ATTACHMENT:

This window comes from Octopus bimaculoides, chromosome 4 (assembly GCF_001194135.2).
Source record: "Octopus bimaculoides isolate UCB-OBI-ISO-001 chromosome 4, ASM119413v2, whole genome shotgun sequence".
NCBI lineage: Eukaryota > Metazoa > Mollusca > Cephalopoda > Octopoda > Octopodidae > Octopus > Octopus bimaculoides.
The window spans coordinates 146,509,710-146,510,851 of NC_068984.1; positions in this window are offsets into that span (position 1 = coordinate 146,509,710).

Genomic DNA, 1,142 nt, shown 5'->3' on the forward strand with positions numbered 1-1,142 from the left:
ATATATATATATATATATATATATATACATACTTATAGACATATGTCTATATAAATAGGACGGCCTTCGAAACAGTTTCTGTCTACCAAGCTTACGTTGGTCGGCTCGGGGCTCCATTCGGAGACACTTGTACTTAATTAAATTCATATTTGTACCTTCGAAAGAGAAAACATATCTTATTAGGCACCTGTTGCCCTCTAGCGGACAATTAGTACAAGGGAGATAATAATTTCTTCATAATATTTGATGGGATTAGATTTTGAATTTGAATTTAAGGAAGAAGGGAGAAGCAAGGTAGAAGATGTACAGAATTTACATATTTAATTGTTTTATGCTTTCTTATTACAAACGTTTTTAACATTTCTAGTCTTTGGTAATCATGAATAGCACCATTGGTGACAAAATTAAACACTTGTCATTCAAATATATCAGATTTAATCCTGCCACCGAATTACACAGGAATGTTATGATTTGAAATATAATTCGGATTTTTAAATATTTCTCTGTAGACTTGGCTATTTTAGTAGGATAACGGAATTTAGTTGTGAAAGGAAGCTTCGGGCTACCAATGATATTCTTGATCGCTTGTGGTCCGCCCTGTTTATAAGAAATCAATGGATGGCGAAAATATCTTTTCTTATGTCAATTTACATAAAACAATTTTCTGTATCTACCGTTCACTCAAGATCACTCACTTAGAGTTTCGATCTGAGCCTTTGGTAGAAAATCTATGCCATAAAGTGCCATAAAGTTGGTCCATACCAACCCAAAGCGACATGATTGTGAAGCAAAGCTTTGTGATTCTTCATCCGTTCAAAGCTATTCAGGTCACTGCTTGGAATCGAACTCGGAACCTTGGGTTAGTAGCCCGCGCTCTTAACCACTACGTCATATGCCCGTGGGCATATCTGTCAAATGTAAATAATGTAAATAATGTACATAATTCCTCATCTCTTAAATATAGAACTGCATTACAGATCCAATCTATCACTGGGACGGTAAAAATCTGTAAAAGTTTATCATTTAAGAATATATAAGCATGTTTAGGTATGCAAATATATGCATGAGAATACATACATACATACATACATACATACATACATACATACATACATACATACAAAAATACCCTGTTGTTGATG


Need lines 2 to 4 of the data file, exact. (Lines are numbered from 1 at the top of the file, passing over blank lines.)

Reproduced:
Source record: "Octopus bimaculoides isolate UCB-OBI-ISO-001 chromosome 4, ASM119413v2, whole genome shotgun sequence".
NCBI lineage: Eukaryota > Metazoa > Mollusca > Cephalopoda > Octopoda > Octopodidae > Octopus > Octopus bimaculoides.
The window spans coordinates 146,509,710-146,510,851 of NC_068984.1; positions in this window are offsets into that span (position 1 = coordinate 146,509,710).